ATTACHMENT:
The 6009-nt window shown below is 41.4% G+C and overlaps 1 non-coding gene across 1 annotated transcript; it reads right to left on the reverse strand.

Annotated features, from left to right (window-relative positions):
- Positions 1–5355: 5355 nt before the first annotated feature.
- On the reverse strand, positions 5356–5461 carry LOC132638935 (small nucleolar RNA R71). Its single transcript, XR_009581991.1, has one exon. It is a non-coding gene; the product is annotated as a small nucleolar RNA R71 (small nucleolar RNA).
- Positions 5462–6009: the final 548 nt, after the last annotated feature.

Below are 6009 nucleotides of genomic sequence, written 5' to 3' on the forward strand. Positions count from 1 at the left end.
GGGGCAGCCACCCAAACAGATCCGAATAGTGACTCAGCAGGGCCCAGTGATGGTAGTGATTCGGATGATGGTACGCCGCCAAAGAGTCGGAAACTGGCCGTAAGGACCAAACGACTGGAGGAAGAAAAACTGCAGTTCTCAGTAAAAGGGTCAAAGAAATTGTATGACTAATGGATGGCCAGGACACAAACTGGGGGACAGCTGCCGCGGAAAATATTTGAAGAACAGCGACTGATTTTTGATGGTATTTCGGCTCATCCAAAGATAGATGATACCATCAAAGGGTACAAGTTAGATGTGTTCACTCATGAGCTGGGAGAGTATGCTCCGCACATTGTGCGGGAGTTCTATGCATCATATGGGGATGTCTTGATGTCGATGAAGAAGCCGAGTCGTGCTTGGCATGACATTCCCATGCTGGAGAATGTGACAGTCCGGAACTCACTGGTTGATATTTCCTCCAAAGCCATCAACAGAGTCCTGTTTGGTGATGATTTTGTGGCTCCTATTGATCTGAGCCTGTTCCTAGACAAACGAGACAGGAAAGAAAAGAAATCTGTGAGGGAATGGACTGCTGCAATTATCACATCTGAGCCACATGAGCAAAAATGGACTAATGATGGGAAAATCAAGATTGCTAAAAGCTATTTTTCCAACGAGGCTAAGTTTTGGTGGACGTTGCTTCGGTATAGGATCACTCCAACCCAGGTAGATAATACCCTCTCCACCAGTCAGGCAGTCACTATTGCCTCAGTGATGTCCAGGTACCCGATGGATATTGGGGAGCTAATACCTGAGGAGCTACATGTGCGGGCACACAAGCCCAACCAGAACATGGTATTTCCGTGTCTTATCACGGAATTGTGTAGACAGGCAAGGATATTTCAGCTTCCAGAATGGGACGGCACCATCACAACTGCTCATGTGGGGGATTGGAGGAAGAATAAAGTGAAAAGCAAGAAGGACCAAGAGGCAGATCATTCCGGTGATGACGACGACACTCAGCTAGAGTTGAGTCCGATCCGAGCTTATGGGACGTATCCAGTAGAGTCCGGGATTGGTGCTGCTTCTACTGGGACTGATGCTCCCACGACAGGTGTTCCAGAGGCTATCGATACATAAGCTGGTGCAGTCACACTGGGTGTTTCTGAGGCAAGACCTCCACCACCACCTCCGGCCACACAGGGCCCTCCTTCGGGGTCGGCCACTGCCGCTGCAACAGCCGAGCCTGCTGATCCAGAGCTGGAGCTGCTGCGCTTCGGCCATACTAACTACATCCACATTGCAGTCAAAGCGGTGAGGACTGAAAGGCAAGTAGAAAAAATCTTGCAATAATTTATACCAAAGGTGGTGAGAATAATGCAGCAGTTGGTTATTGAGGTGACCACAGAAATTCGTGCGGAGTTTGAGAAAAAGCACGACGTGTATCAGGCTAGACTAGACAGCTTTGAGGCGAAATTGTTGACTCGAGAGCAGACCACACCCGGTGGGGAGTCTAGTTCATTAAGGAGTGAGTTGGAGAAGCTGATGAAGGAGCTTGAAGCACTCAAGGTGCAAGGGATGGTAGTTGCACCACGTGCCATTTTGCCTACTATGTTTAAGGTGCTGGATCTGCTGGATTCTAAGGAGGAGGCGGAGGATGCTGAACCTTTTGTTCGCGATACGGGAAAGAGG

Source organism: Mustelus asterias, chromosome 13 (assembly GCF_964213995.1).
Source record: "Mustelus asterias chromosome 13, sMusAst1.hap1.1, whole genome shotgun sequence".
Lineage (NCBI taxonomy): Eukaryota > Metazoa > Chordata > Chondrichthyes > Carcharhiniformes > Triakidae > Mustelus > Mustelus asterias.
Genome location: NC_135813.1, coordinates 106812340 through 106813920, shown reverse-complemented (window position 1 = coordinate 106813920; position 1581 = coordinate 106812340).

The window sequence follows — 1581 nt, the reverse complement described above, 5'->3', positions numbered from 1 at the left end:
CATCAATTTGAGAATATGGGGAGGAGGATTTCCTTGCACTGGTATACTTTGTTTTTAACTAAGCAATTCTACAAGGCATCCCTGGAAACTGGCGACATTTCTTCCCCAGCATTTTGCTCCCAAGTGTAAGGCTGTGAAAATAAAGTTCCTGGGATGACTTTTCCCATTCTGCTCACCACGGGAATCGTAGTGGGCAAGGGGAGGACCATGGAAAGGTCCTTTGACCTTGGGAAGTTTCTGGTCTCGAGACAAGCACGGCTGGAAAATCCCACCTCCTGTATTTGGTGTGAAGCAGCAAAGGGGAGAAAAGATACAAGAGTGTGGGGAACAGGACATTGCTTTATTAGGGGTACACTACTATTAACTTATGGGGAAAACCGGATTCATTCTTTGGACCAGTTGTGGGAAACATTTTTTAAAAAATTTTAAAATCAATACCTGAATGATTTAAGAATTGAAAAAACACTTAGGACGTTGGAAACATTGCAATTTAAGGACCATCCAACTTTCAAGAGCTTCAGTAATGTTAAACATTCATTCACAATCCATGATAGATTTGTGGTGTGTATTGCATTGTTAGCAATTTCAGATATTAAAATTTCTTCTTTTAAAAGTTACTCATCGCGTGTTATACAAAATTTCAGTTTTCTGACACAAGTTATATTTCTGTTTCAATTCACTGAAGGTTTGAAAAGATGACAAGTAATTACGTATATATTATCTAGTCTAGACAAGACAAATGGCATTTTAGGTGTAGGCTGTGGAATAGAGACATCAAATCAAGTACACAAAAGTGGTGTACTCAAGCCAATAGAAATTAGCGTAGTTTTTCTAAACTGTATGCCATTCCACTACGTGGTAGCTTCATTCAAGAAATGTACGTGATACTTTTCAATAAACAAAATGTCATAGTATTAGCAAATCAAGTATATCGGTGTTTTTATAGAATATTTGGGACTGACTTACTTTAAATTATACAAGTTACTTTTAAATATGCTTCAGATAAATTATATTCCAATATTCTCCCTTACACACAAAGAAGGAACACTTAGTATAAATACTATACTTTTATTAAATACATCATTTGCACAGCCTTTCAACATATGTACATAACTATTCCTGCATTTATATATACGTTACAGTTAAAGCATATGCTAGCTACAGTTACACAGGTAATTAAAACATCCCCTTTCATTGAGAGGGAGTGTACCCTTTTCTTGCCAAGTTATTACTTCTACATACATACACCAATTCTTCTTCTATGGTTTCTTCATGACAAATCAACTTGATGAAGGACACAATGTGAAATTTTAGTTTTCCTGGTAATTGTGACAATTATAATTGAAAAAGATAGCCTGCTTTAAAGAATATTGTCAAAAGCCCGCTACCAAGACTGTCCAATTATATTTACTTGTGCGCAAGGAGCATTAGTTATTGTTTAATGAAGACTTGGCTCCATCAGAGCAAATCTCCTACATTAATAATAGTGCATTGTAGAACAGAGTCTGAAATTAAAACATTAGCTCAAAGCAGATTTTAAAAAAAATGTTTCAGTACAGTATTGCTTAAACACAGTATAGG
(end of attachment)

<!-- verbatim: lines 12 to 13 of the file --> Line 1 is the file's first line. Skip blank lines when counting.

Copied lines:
The window sequence follows — 1581 nt, the reverse complement described above, 5'->3', positions numbered from 1 at the left end:
CATCAATTTGAGAATATGGGGAGGAGGATTTCCTTGCACTGGTATACTTTGTTTTTAACTAAGCAATTCTACAAGGCATCCCTGGAAACTGGCGACATTTCTTCCCCAGCATTTTGCTCCCAAGTGTAAGGCTGTGAAAATAAAGTTCCTGGGATGACTTTTCCCATTCTGCTCACCACGGGAATCGTAGTGGGCAAGGGGAGGACCATGGAAAGGTCCTTTGACCTTGGGAAGTTTCTGGTCTCGAGACAAGCACGGCTGGAAAATCCCACCTCCTGTATTTGGTGTGAAGCAGCAAAGGGGAGAAAAGATACAAGAGTGTGGGGAACAGGACATTGCTTTATTAGGGGTACACTACTATTAACTTATGGGGAAAACCGGATTCATTCTTTGGACCAGTTGTGGGAAACATTTTTTAAAAAATTTTAAAATCAATACCTGAATGATTTAAGAATTGAAAAAACACTTAGGACGTTGGAAACATTGCAATTTAAGGACCATCCAACTTTCAAGAGCTTCAGTAATGTTAAACATTCATTCACAATCCATGATAGATTTGTGGTGTGTATTGCATTGTTAGCAATTTCAGATATTAAAATTTCTTCTTTTAAAAGTTACTCATCGCGTGTTATACAAAATTTCAGTTTTCTGACACAAGTTATATTTCTGTTTCAATTCACTGAAGGTTTGAAAAGATGACAAGTAATTACGTATATATTATCTAGTCTAGACAAGACAAATGGCATTTTAGGTGTAGGCTGTGGAATAGAGACATCAAATCAAGTACACAAAAGTGGTGTACTCAAGCCAATAGAAATTAGCGTAGTTTTTCTAAACTGTATGCCATTCCACTACGTGGTAGCTTCATTCAAGAAATGTACGTGATACTTTTCAATAAACAAAATGTCATAGTATTAGCAAATCAAGTATATCGGTGTTTTTATAGAATATTTGGGACTGACTTACTTTAAATTATACAAGTTACTTTTAAATATGCTTCAGATAAATTATATTCCAATATTCTCCCTTACACACAAAGAAGGAACACTTAGTATAAATACTATACTTTTATTAAATACATCATTTGCACAGCCTTTCAACATATGTACATAACTATTCCTGCATTTATATATACGTTACAGTTAAAGCATATGCTAGCTACAGTTACACAGGTAATTAAAACATCCCCTTTCATTGAGAGGGAGTGTACCCTTTTCTTGCCAAGTTATTACTTCTACATACATACACCAATTCTTCTTCTATGGTTTCTTCATGACAAATCAACTTGATGAAGGACACAATGTGAAATTTTAGTTTTCCTGGTAATTGTGACAATTATAATTGAAAAAGATAGCCTGCTTTAAAGAATATTGTCAAAAGCCCGCTACCAAGACTGTCCAATTATATTTACTTGTGCGCAAGGAGCATTAGTTATTGTTTAATGAAGACTTGGCTCCATCAGAGCAAATCTCCTACATTAATAATAGTGCATTGTAGAACAGAGTCTGAAATTAAAACATTAGCTCAAAGCAGATTTTAAAAAAAATGTTTCAGTACAGTATTGCTTAAACACAGTATAGG